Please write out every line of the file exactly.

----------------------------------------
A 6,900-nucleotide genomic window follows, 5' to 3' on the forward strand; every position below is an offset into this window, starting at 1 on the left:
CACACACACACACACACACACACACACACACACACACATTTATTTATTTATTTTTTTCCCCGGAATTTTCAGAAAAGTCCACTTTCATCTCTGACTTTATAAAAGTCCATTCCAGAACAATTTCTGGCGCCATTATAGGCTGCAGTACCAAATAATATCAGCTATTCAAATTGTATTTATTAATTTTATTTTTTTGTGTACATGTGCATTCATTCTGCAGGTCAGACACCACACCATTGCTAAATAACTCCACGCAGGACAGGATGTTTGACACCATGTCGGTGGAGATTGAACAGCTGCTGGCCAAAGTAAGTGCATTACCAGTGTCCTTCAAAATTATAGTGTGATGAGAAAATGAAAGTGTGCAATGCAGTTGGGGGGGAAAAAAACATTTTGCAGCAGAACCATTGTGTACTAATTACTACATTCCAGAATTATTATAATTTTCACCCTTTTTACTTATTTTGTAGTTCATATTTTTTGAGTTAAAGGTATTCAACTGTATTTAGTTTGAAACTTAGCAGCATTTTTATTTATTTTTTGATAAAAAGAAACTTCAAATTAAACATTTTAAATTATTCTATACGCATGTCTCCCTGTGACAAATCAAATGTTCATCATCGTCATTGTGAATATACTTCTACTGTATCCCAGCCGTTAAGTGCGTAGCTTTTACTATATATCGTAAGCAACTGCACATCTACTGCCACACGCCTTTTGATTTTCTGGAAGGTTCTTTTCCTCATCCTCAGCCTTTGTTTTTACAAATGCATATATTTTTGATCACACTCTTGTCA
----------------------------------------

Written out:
A 6,900-nucleotide genomic window follows, 5' to 3' on the forward strand; every position below is an offset into this window, starting at 1 on the left:
CACACACACACACACACACACACACACACACACACACATTTATTTATTTATTTTTTTCCCCGGAATTTTCAGAAAAGTCCACTTTCATCTCTGACTTTATAAAAGTCCATTCCAGAACAATTTCTGGCGCCATTATAGGCTGCAGTACCAAATAATATCAGCTATTCAAATTGTATTTATTAATTTTATTTTTTTGTGTACATGTGCATTCATTCTGCAGGTCAGACACCACACCATTGCTAAATAACTCCACGCAGGACAGGATGTTTGACACCATGTCGGTGGAGATTGAACAGCTGCTGGCCAAAGTAAGTGCATTACCAGTGTCCTTCAAAATTATAGTGTGATGAGAAAATGAAAGTGTGCAATGCAGTTGGGGGGGAAAAAAACATTTTGCAGCAGAACCATTGTGTACTAATTACTACATTCCAGAATTATTATAATTTTCACCCTTTTTACTTATTTTGTAGTTCATATTTTTTGAGTTAAAGGTATTCAACTGTATTTAGTTTGAAACTTAGCAGCATTTTTATTTATTTTTTGATAAAAAGAAACTTCAAATTAAACATTTTAAATTATTCTATACGCATGTCTCCCTGTGACAAATCAAATGTTCATCATCGTCATTGTGAATATACTTCTACTGTATCCCAGCCGTTAAGTGCGTAGCTTTTACTATATATCGTAAGCAACTGCACATCTACTGCCACACGCCTTTTGATTTTCTGGAAGGTTCTTTTCCTCATCCTCAGCCTTTGTTTTTACAAATGCATATATTTTTGATCACACTCTTGTCA